Friday, July 29, 2011

People Are Sexual, Even In Space

That's a "duh!" statement for most of us, but I've been thinking about this in the context of the lecture on "Sex in Space" at Launch Pad Astronomy Workshop 2011. The discussion went like this, "Have people had sex in space? We don't know. If they have, they aren't telling."

Why not?

Certainly, in the earliest space flights, partnered sex was impossible. (The issue of solo sex is an interesting one, however, but no one's talking about that, either.) Astronauts flew solo or remained in their individual space suits. That's changed. We've had crews of more than one person, even a married couple. The presumption is that at one time or another, two of these people have been sexual with one another. So what's the deal with "they aren't saying"? Is spaceflight supposed to be so serious that people stop having sexual feelings? Or so exhausting that even if they did have those desires, they wouldn't have the energy to do anything about them? Maybe they did, and they told NASA (or whoever), but that information is Classified? For what conceivable purpose (excuse the pun)?

Maybe nobody's talking because:
  • Discussing sexual activity during spaceflights encourages prurient interest. (You've got to be kidding; how can the media portrayals get any worse by talking frankly about it?)
  • Sex is undignified and unbefitting professional astronauts. (You've got to be kidding, part 2.)
  • Fraternization between astronauts who are not married to each other is immoral; any appearance of condoning such activity would be detrimental to the space program. (Please leave Victorian attitudes at the door. If you're going to be measuring an astronaut's waste products, you can jolly well acknowledge that people have extramarital sex.)
  • Sex leads to jealousy and possessiveness, therefore it is a divisive force that might be detrimental to the cooperation necessary for survival in space. (Not talking about sex leads to these very things.)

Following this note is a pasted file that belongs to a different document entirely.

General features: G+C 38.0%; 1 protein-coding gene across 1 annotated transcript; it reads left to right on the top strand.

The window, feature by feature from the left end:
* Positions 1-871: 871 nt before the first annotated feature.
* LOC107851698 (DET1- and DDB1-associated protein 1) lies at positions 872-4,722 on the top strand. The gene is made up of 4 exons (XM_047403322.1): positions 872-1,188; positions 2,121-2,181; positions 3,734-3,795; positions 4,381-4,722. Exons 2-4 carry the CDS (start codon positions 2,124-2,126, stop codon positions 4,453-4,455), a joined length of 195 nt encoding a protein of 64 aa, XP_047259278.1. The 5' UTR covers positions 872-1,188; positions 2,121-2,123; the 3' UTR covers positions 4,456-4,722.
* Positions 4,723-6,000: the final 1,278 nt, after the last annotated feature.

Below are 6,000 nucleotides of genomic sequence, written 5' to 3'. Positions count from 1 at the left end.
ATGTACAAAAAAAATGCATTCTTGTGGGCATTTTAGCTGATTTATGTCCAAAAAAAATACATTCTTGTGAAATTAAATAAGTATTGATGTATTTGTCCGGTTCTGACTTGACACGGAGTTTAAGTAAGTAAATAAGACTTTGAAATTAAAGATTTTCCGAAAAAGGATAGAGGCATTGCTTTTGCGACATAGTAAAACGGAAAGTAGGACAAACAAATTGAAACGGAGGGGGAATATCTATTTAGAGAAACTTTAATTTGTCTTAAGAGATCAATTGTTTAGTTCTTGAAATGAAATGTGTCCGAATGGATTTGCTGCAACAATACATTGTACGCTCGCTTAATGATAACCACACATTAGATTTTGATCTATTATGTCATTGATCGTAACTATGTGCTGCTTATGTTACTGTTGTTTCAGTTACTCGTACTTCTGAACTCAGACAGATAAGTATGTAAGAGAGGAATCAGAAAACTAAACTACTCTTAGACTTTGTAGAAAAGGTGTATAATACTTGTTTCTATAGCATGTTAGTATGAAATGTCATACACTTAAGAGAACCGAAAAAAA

Considering the care devoted to other aspects of the health of astronauts, both physical and psychological, I find it impossible that sexual health is excluded. If we can send a man to the Moon, as the saying goes, why can't we talk about sex as part of the human experience?
  • Sex is pleasurable, and physically good for us. We all have a right to enjoy our bodies, and that does not go away when we are in stressful situations. Often, sexual activity helps to release tension.
  • Sex, whether within a committed relationship or not, can enhance working relationships. People are going to be sexual with one another, so what we need are healthy ways of talking about it, rather than pretending it doesn't exist.
  • Human beings create misunderstandings and friction between themselves, whether they are sexual with one another or not. If we can acknowledge our desire for sex and find mutually respectful ways of expressing those desires, we will have come a long way toward preventing such problems.
There's another reason people might not be 'fessing up to having had sex in space, and that is that it was so awkward as to be unsatisfying but no one wants to admit being inadequate -- that would tarnish the reputation of the macho astronaut or whatever the feminine equivalent is. Maybe partnered sex in space doesn't work very well. That's hardly a sufficient reason to refuse to talk about it.

The illustration is William Bouguereau, Le ravissement de Psyché, 1895.


  1. I can imagine that one would need a certain amount of gravity for the experience to come to fruition, either that or a lot of large rubber bands.

  2. Or some way of anchoring one of the partners, so they don't both go spinning and splatting into hard surfaces.